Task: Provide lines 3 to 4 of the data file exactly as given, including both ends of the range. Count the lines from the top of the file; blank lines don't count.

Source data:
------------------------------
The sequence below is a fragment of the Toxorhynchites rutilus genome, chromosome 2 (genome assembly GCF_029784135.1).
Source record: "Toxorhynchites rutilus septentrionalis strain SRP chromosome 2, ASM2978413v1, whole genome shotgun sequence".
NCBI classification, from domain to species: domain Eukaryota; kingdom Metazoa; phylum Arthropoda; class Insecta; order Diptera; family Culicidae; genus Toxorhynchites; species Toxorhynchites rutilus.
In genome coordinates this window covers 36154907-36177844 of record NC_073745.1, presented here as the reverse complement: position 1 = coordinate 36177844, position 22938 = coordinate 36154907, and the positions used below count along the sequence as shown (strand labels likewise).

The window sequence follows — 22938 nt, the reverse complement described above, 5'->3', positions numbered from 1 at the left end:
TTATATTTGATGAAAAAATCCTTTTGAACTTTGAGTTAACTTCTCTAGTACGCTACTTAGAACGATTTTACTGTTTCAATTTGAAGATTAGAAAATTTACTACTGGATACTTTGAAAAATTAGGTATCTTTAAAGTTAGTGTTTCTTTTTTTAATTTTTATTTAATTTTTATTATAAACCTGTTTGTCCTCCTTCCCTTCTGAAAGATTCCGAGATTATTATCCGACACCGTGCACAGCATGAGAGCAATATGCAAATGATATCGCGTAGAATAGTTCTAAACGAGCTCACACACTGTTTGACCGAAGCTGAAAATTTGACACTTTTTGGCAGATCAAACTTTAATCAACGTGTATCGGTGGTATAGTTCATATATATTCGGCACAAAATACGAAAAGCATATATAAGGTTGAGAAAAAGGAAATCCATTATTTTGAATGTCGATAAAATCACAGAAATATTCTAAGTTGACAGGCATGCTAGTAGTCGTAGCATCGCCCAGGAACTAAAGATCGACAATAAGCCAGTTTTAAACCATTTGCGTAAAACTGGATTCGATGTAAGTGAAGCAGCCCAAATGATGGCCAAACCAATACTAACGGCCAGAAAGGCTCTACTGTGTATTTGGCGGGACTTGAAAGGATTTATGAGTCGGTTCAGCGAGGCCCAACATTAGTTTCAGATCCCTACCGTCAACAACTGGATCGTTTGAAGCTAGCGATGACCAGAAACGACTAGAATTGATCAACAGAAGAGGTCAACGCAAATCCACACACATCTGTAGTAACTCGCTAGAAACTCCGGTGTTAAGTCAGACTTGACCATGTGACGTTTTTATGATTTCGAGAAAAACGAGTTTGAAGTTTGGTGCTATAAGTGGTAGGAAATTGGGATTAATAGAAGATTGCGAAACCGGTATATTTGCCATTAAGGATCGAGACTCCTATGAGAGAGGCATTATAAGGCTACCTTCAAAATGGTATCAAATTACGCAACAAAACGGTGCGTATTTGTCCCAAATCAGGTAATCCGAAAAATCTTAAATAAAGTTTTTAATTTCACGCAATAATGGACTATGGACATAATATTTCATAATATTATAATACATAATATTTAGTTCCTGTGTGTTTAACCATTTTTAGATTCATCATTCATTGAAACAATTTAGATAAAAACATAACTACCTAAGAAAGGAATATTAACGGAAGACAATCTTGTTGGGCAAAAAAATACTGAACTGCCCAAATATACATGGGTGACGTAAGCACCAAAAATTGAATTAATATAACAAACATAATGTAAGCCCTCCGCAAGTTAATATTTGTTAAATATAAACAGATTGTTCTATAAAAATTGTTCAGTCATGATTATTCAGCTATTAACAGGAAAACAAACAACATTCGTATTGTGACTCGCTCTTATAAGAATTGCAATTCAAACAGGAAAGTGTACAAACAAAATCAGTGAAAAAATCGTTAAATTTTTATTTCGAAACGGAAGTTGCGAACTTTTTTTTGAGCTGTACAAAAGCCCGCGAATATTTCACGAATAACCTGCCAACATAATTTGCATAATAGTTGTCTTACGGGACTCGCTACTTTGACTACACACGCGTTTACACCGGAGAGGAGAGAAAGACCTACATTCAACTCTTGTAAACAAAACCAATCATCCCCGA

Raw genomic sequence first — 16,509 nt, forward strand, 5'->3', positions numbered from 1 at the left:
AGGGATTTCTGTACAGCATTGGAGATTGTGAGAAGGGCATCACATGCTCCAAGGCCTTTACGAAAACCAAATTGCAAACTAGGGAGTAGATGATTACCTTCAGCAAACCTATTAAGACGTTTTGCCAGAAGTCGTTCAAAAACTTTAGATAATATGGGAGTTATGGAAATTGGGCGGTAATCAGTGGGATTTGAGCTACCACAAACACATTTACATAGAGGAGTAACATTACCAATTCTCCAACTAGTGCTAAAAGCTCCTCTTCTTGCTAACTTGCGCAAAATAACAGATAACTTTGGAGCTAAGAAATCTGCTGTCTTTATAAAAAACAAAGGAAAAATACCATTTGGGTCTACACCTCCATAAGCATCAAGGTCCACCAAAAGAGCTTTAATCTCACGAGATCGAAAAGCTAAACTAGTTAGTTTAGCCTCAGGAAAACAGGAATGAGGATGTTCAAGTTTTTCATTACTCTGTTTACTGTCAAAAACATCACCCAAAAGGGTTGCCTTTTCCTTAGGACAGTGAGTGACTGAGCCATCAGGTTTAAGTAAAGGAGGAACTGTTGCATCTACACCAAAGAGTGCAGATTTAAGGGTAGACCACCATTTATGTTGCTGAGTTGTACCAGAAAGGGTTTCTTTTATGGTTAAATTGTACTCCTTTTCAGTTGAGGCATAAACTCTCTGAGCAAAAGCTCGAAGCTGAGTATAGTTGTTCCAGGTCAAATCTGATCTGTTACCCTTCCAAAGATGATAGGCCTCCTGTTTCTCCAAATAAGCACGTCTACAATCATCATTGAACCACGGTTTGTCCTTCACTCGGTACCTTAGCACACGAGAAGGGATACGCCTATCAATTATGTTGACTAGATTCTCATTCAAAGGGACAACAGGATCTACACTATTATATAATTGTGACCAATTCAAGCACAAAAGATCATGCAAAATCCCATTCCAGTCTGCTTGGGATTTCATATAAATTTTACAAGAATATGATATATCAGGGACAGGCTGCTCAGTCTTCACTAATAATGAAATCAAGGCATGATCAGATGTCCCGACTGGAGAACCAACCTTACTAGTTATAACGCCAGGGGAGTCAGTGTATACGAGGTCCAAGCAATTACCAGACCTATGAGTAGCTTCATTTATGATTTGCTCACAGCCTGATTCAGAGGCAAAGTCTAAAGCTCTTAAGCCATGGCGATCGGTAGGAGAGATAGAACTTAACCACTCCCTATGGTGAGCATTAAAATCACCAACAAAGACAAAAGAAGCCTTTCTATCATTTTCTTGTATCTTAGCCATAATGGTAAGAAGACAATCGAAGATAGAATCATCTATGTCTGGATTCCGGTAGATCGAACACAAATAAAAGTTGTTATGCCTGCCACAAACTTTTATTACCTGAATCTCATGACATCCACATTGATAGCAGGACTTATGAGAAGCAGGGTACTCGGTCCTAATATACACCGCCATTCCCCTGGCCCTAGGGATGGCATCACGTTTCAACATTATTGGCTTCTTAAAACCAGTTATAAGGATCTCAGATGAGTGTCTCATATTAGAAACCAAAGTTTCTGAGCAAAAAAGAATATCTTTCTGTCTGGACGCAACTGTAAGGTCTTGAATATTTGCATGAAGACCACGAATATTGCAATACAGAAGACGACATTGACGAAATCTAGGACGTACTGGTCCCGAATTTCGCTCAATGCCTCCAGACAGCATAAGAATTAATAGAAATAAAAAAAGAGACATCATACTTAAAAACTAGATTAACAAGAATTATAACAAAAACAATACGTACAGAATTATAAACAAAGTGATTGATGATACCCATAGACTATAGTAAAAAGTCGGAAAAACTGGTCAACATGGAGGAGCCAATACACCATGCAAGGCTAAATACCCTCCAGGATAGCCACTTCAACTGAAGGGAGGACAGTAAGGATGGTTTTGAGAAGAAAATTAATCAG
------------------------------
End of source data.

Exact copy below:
NCBI classification, from domain to species: domain Eukaryota; kingdom Metazoa; phylum Arthropoda; class Insecta; order Diptera; family Culicidae; genus Toxorhynchites; species Toxorhynchites rutilus.
In genome coordinates this window covers 36154907-36177844 of record NC_073745.1, presented here as the reverse complement: position 1 = coordinate 36177844, position 22938 = coordinate 36154907, and the positions used below count along the sequence as shown (strand labels likewise).